Ductwork is often the last thing on someone’s mind when they are starting a home renovation project. After all, in many homes, these air shafts are hidden behind finished surfaces and require very little attention apart from the occasional cleaning. But they can quickly become a real problem if you don’t plan ahead to work around them before you start construction. Knowing how to locate them and how they operate are essential homeowner skills.
The term ductwork often refers to a system or network of air ducts (ventilation shafts) used to distribute forced airflow from the heating and cooling systems to the rooms throughout a home or building. Sometimes, separate air ducts can connect appliances, such as dryers, directly to the outside. Ductwork can come in many configurations, sizes, shapes, and materials, and often requires custom installation by a professional or an experienced DIYer. Properly installed units, can increase the efficiency of your heating and cooling systems, and reduce your energy usage and costs. Proper insulation can also help improve efficiencies and prevent condensation build-up.
What Is A Normal Static Pressure In Ductwork?
Your heating and cooling systems rely on the ductwork throughout your home to deliver a healthy and comfortable airflow. Proper installation and maintenance of your air ducts will help ensure they’re working properly. But to really be certain you’re getting maximum efficiency, you may need to perform a static pressure test:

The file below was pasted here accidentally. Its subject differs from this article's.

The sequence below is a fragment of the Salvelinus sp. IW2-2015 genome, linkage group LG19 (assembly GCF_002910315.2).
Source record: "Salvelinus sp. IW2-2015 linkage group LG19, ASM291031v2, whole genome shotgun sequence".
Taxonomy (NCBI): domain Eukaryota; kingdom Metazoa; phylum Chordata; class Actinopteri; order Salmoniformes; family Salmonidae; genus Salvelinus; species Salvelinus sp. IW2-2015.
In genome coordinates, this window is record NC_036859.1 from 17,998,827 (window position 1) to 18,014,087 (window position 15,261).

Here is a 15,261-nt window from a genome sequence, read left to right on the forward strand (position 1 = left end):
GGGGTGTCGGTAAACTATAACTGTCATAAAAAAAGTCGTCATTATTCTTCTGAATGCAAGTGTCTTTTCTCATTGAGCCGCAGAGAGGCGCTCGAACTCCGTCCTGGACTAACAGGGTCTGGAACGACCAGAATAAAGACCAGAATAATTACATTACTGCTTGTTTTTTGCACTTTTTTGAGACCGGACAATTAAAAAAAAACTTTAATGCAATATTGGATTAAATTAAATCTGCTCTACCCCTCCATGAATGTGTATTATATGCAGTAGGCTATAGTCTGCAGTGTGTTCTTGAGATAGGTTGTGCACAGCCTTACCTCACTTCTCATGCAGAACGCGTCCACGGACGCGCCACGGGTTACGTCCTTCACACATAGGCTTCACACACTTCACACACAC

- It’s recommended that you clean your ductwork every few years in order to keep it properly maintained. However, unless there is a noticeable problem, your air filters should do most of the work for you.
- It’s possible to install ductwork yourself but it’s probably a good idea to get a professional to help. Properly installed systems can reduce energy waste and help save you money on your bills. Additionally, they can make the environment in your home much more comfortable.
- The static pressure in your ductwork indicates the amount of resistance the airflow in your system is receiving. For it to function properly, most homes need a static pressure of around .82” on a manometer. Readings and improvements are usually performed by a professional.